MechaCrashThe guy who got the knife is the one who advocated doxxing, by the way, and was getting court documents about Zoe Quinn so he could publicly post them. It doesn't make what happened to him right, but he deserves no sympathy.10/25/2014 - 12:42pm
TechnogeekNo, that's a pretty shitty thing to do and I fully support the responsible parties getting a visit from the relevant legal authorities.10/25/2014 - 12:17pm
Neo_DrKefkaSomeone anyone tell me how two wrongs somehow make a right? This is becoming exhausting and both sides are out of there minds!10/25/2014 - 11:40am
Neo_DrKefkaSo two GamerGate supporters received a knife and syringe in the mail today. The same GamerGate supporters who said how awful it was were seen in other tweets gathering lists and sending our similar threats or harassment to shut down the other side....10/25/2014 - 11:36am
NeenekoJust look at how interviews are handled. Media tends to pit someone who is at best a journalist, but usually entertainer, against an expert, and it is presented and percieved as if they are equals.10/25/2014 - 7:38am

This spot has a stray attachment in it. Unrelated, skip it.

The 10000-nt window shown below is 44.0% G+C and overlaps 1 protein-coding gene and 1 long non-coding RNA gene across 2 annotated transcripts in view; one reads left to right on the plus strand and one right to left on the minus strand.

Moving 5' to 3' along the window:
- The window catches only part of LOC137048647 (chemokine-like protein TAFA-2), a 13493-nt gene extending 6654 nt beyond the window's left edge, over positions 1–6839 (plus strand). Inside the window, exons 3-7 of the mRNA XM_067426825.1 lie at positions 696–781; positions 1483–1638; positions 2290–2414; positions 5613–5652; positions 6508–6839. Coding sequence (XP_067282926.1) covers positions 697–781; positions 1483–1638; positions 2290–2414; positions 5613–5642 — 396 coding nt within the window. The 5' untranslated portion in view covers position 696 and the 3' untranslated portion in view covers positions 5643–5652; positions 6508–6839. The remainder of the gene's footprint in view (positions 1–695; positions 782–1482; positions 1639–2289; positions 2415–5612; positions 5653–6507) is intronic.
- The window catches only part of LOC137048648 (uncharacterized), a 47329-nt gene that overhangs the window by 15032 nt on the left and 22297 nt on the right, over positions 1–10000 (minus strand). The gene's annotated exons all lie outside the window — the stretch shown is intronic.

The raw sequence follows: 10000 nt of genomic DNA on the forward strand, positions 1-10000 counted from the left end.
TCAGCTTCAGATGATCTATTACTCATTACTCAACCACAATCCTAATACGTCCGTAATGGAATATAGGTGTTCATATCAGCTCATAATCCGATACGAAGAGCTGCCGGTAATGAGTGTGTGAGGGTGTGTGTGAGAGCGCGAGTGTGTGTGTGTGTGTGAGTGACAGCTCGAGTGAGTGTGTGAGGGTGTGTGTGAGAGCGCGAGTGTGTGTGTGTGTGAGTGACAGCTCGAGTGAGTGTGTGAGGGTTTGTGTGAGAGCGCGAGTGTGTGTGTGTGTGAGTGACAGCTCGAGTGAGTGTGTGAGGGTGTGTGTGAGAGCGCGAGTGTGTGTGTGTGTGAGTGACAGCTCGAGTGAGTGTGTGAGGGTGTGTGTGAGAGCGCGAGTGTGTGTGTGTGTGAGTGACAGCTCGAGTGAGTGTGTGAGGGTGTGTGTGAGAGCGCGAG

Neeneko@MC - Focusing on perpetrator does nothing for prevention, the media and public lack the domain knowledge and event details to draw any useful conclusions. All we get are armchair risk experts.10/25/2014 - 7:36am
Neeneko@AE - no name or picture, I like it.10/25/2014 - 7:34am
PHX Corp@MW and AE The news media needs to stop promoting the Shooters. period10/25/2014 - 7:16am
Andrew EisenWhen I write about these massacres, I don't use the shooter's name or picture. I'm not saying everyone has to play it that way but that's how I prefer to do it.10/25/2014 - 12:44am
Andrew EisenYep, it's why the news media stopped spotlighting numbnuts who run out on the field during sporting events.10/25/2014 - 12:01am
Matthew Wilsonin media research its called the copycat effect. it simply says that if the news covers one mass shooting shooter, it increases the likelihood of another person going on a mass shooting.10/25/2014 - 12:00am
Andrew EisenAgreed. It bugs me that I know the names, faces and personal histories of a bunch of mass shooters but I couldn't tell you the name of or recognize a photo of a single one of their victims.10/24/2014 - 11:51pm
AvalongodAgree with Quiknkold. @Mecha...if that worked we would have figured out how to prevent these long ago.10/24/2014 - 11:32pm
MechaCrashUnfortunately, you have to focus on the perpetrator to figure out the whys so you can try to prevent it from happening again.10/24/2014 - 10:55pm